Baptisia tinctoria (L.) R.Br. - syn.Baptisia tinctoria (L.) Vent.; Sophora tinctoria L. - Fabaceae
(yellow) wild indigo, horseflyweed, indigo-broom, rattleweed, Wilder Indigo, Färberhülse, Baptisie
Perennial herb, up to 1m tall, native to Northern America; leaves alternate, tripinnate, leaflets 1-2cm long, ovate nearly sessile, fragile, black when dried; flowers in axillary and terminal clusters, bright yellow; pods 7-15mm, black; seeds yellowish brown, 2mm.
Baptisia tinctoriae radix, baptisia root, is used to treat infections of the upper respiratory tract, colds, tonsillitis, inflammation of the throat, stomatitis, and fever.
[Hagers Handbuch der Pharmazeutischen Praxis, Springer 2010]
„Baptisia comes from the Greek word for dye and tinctoria comes from the Latin word for dye, all of which somewhat redundantly gets the point across that this is a dye plant which was used by early Americans as a substitute, albeit an inferior one, for true indigo (genus Indigofera) in making dyes.“
„… indications are: diphtheria with gangrene, scarlet fever, influenza (including intestinal flu), malaria, septic angina, gastric fever, typhus (also paratyphoid), dysentery, enteritis, gastritis, Asiatic cholera, diarrhea with great weakness, prolapse ani, appendicitis, peritonitis and retention of urine.“
[Lehrbuch der Biologischen Heilmittel, Gerhard Madaus, 1938] http://www.henriettes-herb.com/eclectic/madaus/baptisia.html
The aboveground parts contain alkaloids of the quinolizidine type (stems 0.45%, leaves 0.08%, at flowering time), mainly cytisine (stem 84%, leaves 72%), N-methylcytisine, anagyrine, and 13-hydroxysparteine.
[The lupine alkaloids of the genus Baptisia (Leguminosae)., Cranmer, M.F., Mabry, T.J., Phytochemistry, 5(6), 1966, 1133-1138]
„Chromatographically purified fractions of aqueous-ethanolic extracts from Baptisia tinctoria roots contained a strong lymphocyte DNA synthesis-stimulating activity… Protein P 4 was immunochemically related to phytohemagglutinin but, in contrast to PHA-P, it exhibited no hemagglutinating activity and no leucagglutinating activity like PHA-L.“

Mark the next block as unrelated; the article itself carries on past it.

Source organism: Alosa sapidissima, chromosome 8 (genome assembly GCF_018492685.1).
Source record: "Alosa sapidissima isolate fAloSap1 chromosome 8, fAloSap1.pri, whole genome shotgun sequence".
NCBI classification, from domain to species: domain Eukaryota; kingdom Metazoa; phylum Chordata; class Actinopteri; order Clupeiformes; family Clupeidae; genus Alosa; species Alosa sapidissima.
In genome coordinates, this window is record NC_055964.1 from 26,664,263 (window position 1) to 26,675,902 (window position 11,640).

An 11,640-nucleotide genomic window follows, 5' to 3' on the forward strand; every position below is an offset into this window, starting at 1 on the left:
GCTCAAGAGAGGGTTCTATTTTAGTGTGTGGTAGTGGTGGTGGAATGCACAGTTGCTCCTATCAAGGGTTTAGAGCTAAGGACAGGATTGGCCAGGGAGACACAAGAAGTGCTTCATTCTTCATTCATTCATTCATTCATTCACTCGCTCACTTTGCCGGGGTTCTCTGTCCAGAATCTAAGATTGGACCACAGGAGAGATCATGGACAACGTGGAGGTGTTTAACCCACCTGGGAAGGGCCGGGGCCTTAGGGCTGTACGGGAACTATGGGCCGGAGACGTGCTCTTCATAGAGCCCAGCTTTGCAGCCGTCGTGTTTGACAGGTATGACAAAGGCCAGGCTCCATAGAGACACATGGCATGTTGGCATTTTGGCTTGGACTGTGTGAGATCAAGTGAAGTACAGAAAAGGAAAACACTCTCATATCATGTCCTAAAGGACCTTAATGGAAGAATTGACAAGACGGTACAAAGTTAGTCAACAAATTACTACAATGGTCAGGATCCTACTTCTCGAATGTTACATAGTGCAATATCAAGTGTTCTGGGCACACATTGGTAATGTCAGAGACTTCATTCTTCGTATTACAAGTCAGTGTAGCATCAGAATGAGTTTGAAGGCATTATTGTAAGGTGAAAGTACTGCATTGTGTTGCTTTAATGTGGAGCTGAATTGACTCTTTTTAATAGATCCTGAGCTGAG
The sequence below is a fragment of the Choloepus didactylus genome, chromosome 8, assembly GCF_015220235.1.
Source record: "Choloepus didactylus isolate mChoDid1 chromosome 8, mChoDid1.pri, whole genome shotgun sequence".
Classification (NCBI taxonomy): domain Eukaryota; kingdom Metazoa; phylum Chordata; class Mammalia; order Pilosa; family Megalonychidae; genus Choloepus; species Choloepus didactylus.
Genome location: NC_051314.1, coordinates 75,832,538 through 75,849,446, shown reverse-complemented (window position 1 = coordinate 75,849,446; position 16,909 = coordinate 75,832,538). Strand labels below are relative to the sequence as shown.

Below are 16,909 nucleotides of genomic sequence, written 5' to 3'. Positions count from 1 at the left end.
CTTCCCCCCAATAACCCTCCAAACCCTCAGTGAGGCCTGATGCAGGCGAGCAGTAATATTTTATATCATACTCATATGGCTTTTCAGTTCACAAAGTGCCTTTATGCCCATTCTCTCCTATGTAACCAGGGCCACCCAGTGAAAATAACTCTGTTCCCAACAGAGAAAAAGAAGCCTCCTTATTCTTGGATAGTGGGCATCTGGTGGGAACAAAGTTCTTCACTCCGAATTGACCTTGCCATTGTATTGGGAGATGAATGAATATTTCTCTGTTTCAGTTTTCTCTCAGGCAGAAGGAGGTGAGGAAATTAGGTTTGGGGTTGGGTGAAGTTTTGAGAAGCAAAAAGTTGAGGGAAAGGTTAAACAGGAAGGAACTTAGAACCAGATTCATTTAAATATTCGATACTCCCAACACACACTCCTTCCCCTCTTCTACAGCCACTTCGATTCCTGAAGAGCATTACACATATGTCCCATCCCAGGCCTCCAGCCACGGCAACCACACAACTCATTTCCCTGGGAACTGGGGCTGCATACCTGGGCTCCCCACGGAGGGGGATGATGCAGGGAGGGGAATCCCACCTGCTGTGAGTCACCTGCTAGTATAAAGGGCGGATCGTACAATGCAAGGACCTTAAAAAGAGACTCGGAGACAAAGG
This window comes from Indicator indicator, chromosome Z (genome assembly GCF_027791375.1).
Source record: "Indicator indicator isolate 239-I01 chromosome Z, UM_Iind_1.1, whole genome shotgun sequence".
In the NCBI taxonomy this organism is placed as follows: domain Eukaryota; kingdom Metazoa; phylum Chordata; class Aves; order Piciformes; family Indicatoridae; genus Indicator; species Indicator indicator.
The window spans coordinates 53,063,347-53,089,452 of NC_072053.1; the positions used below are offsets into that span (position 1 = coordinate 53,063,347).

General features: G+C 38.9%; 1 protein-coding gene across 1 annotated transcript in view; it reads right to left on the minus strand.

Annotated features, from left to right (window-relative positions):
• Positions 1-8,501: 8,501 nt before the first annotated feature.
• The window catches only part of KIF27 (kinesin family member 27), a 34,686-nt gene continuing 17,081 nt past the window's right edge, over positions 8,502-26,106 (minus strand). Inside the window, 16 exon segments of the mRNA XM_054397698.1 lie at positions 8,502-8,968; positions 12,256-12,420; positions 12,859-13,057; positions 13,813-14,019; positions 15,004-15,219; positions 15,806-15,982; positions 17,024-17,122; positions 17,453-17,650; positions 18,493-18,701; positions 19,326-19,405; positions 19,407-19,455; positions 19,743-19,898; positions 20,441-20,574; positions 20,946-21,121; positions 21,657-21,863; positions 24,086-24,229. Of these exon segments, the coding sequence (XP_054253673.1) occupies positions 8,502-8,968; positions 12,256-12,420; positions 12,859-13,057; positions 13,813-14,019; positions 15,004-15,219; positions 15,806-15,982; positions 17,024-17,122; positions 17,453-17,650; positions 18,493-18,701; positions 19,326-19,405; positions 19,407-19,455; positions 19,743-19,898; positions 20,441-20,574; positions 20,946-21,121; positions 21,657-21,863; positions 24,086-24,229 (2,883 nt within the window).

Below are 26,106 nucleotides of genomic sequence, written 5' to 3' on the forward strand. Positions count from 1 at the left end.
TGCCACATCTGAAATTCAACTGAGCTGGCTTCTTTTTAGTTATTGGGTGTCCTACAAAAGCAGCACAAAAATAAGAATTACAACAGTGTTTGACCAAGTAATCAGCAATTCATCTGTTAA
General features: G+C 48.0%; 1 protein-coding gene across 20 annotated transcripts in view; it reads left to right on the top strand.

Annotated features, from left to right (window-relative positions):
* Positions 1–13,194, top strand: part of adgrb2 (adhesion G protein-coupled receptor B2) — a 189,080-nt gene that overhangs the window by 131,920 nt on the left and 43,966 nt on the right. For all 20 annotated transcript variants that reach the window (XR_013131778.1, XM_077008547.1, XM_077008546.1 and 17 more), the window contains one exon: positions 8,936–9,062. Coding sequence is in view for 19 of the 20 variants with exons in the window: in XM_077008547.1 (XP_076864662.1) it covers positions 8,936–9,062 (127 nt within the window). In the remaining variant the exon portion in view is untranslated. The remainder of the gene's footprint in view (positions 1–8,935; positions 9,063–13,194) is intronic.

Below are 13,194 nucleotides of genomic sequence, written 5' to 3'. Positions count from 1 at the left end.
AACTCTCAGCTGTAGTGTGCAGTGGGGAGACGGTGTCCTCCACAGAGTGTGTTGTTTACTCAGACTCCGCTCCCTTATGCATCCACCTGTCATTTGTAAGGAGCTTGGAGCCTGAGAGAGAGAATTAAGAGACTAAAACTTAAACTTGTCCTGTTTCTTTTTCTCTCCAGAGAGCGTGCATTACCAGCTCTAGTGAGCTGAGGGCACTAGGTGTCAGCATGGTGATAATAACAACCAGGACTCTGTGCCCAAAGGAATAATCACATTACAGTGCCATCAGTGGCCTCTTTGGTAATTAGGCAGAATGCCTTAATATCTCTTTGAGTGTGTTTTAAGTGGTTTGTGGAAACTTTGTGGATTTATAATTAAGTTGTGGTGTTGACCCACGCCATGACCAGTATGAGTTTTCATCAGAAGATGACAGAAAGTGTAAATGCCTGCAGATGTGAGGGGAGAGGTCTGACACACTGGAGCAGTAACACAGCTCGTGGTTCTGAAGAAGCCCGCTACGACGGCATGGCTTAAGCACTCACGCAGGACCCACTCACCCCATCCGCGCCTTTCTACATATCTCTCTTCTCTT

[Immunologically active glycoproteins of Baptisia tinctoria., Beuscher, N., Scheit, K.H., Bodinet, C., Kopanski, L., Planta medica, Vol.55(4), 1989, 358-363]
B.tinctoria roots contain various immunologically active arabinogalactan-proteins (AGPs).
[Isolierung und Charakterisierung von immunologisch aktiven Glycoproteinen aus Baptisia tinctoria (Wilder Indigo), Mühlau, A., (Doctoral dissertation, Philipps-Universität Marburg), 2000] http://archiv.ub.uni-marburg.de/diss/z2000/0117/pdf/dam.pdf
„An acidic arabinogalactan-protein (AGP) isolated from an aqueous extract of the roots of wild indigo [ Baptisia tinctoria (L.) R. Br.] by precipitation with beta-glucosyl Yariv reagent consists of L-arabinose (34.0 %) and D-galactose (58.7 %) (1 : 1.7), minor amounts of D-glucuronic acid (4.0 %) and traces of D-rhamnose (2.3 %) and D-glucose (<1 %). The protein part of the AGP mainly contains asparagine/aspartic acid (11.3 %), glutamine/glutamic acid (10.8 %), alanine (8.0 %), serine (8.0 %), leucine (7.0 %) and hydroxyproline (6.3 %). Methylation analysis revealed that the carbohydrate moiety of the glycoprotein has a highly branched structure. The core consists of 3-linked beta- D-galactopyranose units carrying side chains of 6-linked beta- D-galactopyranose in position C(O)6, partly substituted in position C(O)3 by side chains of 5- and 3-linked alpha- L-arabinofuranosyl residues and 4-linked beta- D-galactopyranose units. Galactose and arabinose as well as glucose, rhamnose and glucuronic acid occur in terminal positions.“
[An acidic arabinogalactan-protein from the roots of Baptisia tinctoria., Wack, M., Classen, B., Blaschek, W., Planta medica, 71(9), 2005, 814-818]
„The influences of different arabinogalactan-proteins (AGPs) on proliferation and IgM-production of mouse lymphocytes as well as nitrite- and IL6-production of mouse macrophages were investigated in vitro. AGPs have been isolated and purified from roots of Baptisia tinctoria and Echinacea pallida and suspension culture of Echinacea purpurea. Comparing the AGPs, there are differences with regard to fine structure as well as to activities. AGPs from roots of B. tinctoria and E. pallida show high activity in all test systems.“
[Immunomodulatory effects of arabinogalactan-proteins from Baptisia and Echinacea., Classen, B., Thude, S., Blaschek, W., Wack, M., Bodinet, C., Phytomedicine, Vol.13(9), 2006, 688-694] http://www.sciencedirect.com/science/article/pii/S0944711305002242
The botanical cabinet [C.Loddiges], vol.6 t.588 (1827) [G.Cooke]